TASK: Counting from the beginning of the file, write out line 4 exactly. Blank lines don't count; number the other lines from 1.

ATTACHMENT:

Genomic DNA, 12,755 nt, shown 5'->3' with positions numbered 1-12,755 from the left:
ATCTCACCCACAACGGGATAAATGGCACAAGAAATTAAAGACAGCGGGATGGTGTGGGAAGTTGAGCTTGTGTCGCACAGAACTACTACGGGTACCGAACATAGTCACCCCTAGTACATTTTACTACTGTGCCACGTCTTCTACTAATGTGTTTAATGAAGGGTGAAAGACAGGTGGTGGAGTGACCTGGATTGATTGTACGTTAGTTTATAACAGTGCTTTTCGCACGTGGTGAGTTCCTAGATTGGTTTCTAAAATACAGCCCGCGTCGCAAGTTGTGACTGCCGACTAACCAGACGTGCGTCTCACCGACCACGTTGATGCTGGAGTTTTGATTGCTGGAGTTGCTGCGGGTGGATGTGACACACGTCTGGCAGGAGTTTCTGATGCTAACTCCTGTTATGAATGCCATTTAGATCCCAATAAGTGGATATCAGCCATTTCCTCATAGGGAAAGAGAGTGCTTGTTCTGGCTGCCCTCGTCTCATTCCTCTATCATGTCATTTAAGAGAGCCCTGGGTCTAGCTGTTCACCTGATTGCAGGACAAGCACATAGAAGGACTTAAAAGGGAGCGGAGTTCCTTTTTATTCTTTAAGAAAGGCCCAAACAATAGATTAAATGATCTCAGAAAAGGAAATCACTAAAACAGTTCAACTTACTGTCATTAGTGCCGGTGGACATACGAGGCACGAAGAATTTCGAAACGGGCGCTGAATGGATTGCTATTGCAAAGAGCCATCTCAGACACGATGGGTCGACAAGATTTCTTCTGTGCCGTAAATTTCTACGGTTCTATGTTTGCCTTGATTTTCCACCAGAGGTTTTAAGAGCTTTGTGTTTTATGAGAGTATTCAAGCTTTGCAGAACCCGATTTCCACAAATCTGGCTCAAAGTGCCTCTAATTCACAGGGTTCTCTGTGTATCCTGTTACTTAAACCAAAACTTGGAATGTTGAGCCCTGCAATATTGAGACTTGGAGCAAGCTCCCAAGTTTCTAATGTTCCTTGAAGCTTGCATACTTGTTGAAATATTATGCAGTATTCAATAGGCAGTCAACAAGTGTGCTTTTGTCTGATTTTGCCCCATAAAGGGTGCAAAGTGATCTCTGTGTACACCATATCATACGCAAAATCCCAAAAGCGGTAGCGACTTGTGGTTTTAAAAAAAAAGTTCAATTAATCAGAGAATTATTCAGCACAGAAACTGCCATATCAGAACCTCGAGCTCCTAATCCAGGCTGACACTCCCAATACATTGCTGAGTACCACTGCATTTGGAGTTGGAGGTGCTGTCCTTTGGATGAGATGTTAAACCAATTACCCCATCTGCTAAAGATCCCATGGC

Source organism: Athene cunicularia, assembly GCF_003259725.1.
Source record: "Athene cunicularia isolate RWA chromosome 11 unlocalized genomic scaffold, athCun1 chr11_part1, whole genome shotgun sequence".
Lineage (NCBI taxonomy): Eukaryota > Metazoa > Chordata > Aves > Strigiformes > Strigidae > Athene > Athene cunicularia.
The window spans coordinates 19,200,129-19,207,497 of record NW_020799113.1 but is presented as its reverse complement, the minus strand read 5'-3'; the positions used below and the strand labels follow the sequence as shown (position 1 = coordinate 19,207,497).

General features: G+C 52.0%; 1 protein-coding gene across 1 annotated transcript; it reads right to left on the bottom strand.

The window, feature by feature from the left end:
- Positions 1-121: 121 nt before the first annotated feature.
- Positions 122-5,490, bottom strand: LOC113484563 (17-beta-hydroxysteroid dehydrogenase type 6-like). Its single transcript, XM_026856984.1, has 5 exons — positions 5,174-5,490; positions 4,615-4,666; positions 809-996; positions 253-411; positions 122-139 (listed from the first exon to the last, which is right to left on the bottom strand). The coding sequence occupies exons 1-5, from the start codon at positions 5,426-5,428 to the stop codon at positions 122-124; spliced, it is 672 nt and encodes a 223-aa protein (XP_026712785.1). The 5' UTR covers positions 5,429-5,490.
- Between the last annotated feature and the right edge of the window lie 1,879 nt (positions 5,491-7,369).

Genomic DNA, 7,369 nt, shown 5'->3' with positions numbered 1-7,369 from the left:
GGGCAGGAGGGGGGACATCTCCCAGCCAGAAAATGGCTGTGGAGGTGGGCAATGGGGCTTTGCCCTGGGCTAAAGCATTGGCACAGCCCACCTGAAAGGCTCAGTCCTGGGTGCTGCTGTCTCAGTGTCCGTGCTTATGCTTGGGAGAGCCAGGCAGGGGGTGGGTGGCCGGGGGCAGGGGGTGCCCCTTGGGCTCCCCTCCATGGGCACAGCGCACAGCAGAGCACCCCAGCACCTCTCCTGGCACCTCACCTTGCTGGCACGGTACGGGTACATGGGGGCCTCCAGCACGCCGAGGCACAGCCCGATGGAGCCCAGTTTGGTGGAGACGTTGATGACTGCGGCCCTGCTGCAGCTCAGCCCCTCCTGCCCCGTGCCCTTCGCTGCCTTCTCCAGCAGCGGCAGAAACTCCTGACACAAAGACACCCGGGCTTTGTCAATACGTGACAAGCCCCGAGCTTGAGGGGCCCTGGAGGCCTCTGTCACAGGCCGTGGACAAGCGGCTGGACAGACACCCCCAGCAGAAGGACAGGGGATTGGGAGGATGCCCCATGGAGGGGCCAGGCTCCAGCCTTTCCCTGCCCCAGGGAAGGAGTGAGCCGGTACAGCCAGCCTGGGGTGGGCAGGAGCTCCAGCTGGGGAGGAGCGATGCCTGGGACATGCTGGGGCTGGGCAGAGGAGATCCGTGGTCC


Source record: "Athene cunicularia isolate RWA chromosome 11 unlocalized genomic scaffold, athCun1 chr11_part1, whole genome shotgun sequence".